Viterbo is an ancient city and comune in the Lazio region of central Italy, the capital of the province of Viterbo. It is approximately 100 kilometers (60 mi) north of Rome on the Via Cassia, and it is surrounded by the Monti Cimini and Monti Volsini. The historic center of the city is surrounded by medieval walls, still intact, built during the 11th and 12th centuries. Entrance to the walled center of the city is through ancient gates.
Viterbo's historic center is one of the best preserved medieval towns of central Italy. Many of the older buildings (particularly churches) are built on top of ancient ruins, recognizable by their large stones, 50 centimeters to a side.
The main attraction of Viterbo is the Papal Palace (Palazzo dei Papi), that served as a country residence and a repair in time of trouble in Rome. The columns of the palace are spolia from a Roman temple.
The second most important monument of the city is the Cathedral of S. Lorenzo. It was erected in Romanesque style by Lombard architects over a temple of Hercules. It was variously rebuilt from the 16th century on, and was heavily damaged in 1944 by Allied bombs. The notable Gothic belfry is from the first half of the 14th century, and shows influence of Senese artists. The church houses the sarcophagus of Pope John XXI and the picture Christ Blessing by Gerolamo da Cremona (1472).
Other notable monuments are:
- The Palazzo Comunale (begun 1460), Palazzo del Podestà (1264) and Palazzo della Prefettura (rebuilt 1771) on the central square Piazza del Plebiscito. The Palazzo Comunale houses a series of 16th century and Baroque frescoes by Tarquinio Ligustri, Bartolomeo Cavarozzi and others.
- The small Gothic church of Santa Maria della Salute, which has a rich portal.
- The Romanesque Chiesa del Gesù (11th century). Here the sons of Simon de Montfort stabbed to death Henry of Almain, son of Richard of Cornwall.
- The Palazzo Farnese (14th-15th century), where Alessandro Farnese, the future Pope Paulus III, lived in his youth together with his beautiful sister, Giulia Farnese.
- The Rocca (castle).
- The Romanesque churches of Santa Maria Nuova (12th century), San Sisto (second half of the 9th century), and San Giovanni in Zoccoli (11th century).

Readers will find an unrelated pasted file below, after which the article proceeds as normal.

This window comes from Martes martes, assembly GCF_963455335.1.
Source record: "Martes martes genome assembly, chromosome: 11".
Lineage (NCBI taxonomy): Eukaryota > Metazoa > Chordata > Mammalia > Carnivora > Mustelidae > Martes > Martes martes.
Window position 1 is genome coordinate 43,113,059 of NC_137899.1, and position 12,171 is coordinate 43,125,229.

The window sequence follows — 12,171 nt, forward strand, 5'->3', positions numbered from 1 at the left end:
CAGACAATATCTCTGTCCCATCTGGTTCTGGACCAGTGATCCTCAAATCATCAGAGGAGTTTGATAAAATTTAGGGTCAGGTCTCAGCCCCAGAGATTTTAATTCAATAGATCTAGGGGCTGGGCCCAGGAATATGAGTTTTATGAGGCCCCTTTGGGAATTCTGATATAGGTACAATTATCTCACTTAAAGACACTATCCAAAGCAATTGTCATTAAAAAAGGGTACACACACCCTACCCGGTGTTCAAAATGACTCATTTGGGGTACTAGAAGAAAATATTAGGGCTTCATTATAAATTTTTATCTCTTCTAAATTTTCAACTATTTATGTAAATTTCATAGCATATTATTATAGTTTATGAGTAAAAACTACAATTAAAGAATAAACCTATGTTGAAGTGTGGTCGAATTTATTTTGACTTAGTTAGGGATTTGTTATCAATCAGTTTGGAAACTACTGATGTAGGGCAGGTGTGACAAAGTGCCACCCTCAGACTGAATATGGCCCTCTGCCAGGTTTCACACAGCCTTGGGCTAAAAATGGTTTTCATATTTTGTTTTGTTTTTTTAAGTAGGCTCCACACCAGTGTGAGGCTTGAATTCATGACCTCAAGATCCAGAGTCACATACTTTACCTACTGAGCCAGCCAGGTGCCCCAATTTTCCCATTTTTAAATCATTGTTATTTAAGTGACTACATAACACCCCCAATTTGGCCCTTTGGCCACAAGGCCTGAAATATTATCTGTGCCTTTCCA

- The Palazzo degli Alessandri in the old district, a typical patrician house of Middle Ages Viterbo.
- The Fontana Grande, began in 1206.
- The Gothic church of San Francesco, built over a pre-existing Lombard fortress. It has a single nave with Latin cross plan. It houses the sepulchre of Pope Adrian V, who died in Viterbo on August 17, 1276, considered the first monument by Arnolfo di Cambio.
The Museo Civico (City Museum) houses many archeological specimens from the pre-historical to Roman times, plus a Pinacoteca (gallery) with paintings of Sebastiano del Piombo, Antoniazzo Romano, Salvator Rosa, Antiveduto Grammatica and others. The Orto Botanico dell'Università della Tuscia is a botanical garden operated by the university.
The transport of the Macchina di S. Rosa takes place every year, on September 3, at 9 o'clock in the evening. The Macchina is an artistic illuminated bell-tower with an imposing height of 30 m. It weighs between 3.5 and 5 tonnes and is made of iron, wood and papier-mâché. At the top of the tower, the statue of the Patron Saint is enthusiastically acclaimed by the people in the streets of the town centre, where lights are turned off for the occasion. One hundred and thirty Viterbesi men (known as the Facchini) carry the Macchina from Porta Romana through the each of the major streets of Viterbo, concluding with a strenuous ascension up to the Piazza di Santa Rosa, its final resting place. Each Macchina has a life span of five years, after which a new one is built.
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